Arizona House Rep. John Kavanagh (R) told CNN that Republican lawmakers are concerned ballots sent without being requested to people who have died or moved could contribute to voter fraud, while accusing Democrats of being “willing to risk fraud” to get more votes.
“There’s a fundamental difference between Democrats and Republicans,” he said. “Democrats value as many people as possible voting, and they’re willing to risk fraud. Republicans are more concerned about fraud, so we don’t mind putting security measures in that won’t let everybody vote — but everybody shouldn’t be voting.”
“Not everybody wants to vote, and if somebody is uninterested in voting, that probably means that they’re totally uninformed on the issues,” he said. “Quantity is important, but we have to look at the quality of votes, as well.”
He also called out Democratic efforts to register voters and get those who haven’t turned in their ballots to do so, saying “you can greatly influence the outcome of the election if one side pays people to actively and aggressively go out and retrieve those ballots.”
Kavanagh’s remarks come as the Republican-majority legislatures in Arizona and other states are considering bills that would institute voting restrictions after former President Trump has claimed falsely that widespread voter fraud tainted the 2020 election.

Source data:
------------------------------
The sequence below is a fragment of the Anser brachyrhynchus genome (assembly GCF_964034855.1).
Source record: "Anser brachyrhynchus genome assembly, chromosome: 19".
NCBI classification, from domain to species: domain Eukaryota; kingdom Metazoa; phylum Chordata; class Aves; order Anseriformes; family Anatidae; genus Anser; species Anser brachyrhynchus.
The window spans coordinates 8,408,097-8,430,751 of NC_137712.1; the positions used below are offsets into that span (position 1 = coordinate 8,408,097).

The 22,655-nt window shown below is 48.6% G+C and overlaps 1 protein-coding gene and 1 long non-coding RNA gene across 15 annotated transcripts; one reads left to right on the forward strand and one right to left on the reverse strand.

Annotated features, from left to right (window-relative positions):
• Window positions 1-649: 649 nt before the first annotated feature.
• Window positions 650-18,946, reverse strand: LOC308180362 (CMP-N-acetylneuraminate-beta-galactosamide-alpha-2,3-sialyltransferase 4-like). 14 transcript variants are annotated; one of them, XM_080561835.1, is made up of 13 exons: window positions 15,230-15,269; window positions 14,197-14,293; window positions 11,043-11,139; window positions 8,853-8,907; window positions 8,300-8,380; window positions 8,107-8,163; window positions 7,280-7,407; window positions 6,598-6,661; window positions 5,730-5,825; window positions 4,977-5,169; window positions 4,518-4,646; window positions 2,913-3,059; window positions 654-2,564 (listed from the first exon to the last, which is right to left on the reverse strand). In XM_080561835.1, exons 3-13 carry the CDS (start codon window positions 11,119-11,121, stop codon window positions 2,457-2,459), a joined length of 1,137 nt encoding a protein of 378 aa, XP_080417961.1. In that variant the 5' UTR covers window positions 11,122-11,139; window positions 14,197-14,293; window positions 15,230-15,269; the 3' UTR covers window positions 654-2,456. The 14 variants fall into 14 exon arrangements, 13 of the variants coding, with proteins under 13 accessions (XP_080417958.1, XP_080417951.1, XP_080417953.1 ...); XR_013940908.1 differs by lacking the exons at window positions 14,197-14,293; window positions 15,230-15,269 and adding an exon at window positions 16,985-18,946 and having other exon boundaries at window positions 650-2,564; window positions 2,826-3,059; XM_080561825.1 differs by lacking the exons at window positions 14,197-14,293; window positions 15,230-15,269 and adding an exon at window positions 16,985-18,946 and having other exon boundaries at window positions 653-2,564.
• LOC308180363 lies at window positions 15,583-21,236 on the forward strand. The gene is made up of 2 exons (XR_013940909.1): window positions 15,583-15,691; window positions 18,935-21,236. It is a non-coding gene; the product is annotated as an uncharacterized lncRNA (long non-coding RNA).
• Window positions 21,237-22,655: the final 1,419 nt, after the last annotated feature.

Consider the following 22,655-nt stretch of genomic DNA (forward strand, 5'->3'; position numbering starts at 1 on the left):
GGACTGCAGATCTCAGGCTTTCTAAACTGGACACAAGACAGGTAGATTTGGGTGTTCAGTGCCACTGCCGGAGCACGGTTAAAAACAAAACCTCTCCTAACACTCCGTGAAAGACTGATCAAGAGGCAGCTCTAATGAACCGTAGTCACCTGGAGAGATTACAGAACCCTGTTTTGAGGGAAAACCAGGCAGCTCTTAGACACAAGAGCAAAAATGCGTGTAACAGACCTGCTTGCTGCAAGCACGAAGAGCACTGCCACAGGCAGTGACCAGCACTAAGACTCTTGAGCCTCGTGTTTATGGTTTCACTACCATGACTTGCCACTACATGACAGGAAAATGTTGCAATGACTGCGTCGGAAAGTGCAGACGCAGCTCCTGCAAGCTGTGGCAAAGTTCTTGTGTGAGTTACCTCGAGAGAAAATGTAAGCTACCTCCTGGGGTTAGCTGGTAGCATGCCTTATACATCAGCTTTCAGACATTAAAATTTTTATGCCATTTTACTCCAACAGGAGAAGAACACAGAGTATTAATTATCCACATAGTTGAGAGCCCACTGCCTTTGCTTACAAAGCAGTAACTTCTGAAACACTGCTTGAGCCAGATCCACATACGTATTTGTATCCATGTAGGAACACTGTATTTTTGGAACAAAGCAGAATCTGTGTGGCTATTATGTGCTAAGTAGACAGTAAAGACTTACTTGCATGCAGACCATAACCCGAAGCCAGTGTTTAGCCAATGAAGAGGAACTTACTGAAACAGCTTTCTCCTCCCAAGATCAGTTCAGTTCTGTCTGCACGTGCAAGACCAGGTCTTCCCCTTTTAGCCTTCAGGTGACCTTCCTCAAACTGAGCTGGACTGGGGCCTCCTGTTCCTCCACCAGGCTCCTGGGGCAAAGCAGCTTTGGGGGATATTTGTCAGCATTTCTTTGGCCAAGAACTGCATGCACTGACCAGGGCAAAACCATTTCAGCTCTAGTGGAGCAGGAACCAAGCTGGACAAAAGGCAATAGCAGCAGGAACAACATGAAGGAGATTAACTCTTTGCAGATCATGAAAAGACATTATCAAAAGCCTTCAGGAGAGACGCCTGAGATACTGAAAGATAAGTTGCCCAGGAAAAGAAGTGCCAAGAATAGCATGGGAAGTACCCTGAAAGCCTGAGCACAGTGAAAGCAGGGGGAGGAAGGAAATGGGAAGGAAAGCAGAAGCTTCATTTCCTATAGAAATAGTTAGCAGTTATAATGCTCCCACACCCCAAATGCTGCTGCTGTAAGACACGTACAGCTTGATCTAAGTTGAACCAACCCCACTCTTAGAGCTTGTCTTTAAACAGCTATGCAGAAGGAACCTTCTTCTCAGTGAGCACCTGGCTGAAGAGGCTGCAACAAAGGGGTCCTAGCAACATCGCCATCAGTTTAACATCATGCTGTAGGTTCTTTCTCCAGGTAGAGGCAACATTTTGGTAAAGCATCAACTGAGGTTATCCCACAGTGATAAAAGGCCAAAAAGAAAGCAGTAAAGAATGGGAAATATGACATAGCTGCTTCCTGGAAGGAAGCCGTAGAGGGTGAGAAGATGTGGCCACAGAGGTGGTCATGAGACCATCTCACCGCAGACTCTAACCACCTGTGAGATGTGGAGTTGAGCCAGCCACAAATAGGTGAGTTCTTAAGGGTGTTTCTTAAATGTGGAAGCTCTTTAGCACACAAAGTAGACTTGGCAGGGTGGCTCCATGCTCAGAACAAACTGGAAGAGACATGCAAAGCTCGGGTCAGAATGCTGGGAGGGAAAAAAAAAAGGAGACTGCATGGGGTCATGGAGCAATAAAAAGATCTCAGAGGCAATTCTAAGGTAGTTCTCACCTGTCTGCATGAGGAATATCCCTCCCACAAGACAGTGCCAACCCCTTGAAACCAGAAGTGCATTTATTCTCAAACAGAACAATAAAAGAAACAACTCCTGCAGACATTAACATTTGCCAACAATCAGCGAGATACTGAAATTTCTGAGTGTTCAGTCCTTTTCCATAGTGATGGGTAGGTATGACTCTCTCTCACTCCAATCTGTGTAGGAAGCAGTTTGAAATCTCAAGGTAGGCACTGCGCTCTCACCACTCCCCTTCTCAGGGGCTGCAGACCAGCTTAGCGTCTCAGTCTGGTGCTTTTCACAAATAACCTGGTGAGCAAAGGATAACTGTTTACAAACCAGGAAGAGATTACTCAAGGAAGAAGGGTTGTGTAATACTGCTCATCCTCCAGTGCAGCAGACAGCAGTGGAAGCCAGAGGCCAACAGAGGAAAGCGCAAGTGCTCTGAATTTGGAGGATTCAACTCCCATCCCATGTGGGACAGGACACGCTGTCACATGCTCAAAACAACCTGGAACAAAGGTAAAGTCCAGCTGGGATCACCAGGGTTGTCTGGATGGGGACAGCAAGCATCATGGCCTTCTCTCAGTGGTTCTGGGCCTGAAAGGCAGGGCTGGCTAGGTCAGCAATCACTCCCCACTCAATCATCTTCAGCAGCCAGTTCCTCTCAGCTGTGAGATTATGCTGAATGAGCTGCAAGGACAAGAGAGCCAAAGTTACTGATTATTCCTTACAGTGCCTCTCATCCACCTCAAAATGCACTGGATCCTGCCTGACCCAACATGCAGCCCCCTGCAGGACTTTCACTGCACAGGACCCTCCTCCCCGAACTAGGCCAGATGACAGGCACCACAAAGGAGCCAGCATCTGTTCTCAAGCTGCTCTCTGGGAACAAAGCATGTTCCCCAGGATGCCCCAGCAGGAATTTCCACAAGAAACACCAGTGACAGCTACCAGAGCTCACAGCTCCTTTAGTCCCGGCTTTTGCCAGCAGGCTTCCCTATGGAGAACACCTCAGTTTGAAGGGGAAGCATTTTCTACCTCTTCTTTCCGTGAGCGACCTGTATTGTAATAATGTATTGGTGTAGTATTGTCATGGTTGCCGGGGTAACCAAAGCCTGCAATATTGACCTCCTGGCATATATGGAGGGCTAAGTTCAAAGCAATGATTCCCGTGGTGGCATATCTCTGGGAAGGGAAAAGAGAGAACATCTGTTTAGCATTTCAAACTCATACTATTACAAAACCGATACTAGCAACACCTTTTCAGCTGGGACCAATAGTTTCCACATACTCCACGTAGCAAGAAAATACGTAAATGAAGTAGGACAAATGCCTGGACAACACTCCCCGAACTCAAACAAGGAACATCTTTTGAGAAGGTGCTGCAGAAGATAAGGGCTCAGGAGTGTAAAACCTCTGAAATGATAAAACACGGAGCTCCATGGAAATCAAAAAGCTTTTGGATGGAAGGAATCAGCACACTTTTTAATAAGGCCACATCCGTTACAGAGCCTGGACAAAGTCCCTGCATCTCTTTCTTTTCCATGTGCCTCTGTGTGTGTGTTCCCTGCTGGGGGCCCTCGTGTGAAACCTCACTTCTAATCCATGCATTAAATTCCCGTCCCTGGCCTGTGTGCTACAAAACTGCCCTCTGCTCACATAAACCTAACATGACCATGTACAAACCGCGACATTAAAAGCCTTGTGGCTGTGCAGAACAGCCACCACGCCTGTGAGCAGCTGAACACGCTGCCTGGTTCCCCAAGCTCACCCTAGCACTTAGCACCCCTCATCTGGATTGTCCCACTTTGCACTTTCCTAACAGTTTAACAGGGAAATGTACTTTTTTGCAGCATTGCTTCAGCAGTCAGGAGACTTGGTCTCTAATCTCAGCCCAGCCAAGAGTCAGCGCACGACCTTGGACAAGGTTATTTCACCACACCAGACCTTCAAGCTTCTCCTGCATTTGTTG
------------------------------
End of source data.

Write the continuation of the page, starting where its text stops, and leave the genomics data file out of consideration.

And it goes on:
The Brennan Center for Justice at New York University found in late February that more than 250 bills that would restrict voting are in circulation across the country, including almost two dozen in Arizona.
Among the bills in Arizona is legislation that passed the state Senate that would mandate voters to include identification paperwork with mail-in ballots. Another, approved by a state House committee, would drop voters from the permanent early voting list if they miss consecutive election cycles.
Arizona Rep. Athena Salman (D) told CNN that she believes Republicans are pursuing the bills because it’s the party’s “only way” of winning after the state broke for President Biden and Democratic senators in recent elections. Arizona hadn’t broken for a Democratic presidential candidate in more than 20 years.
“They are trying to make it harder for everyone to vote based on the hope and desire that the people who it harms more and who it disenfranchises more are the people less likely to vote Republican,” she said.
Other Republican legislatures have gained ground in the effort, with Iowa Gov. Kim Reynolds (R) signing a bill to shorten early voting and close polls early and the Georgia state Senate repealing no-excuse absentee ballots.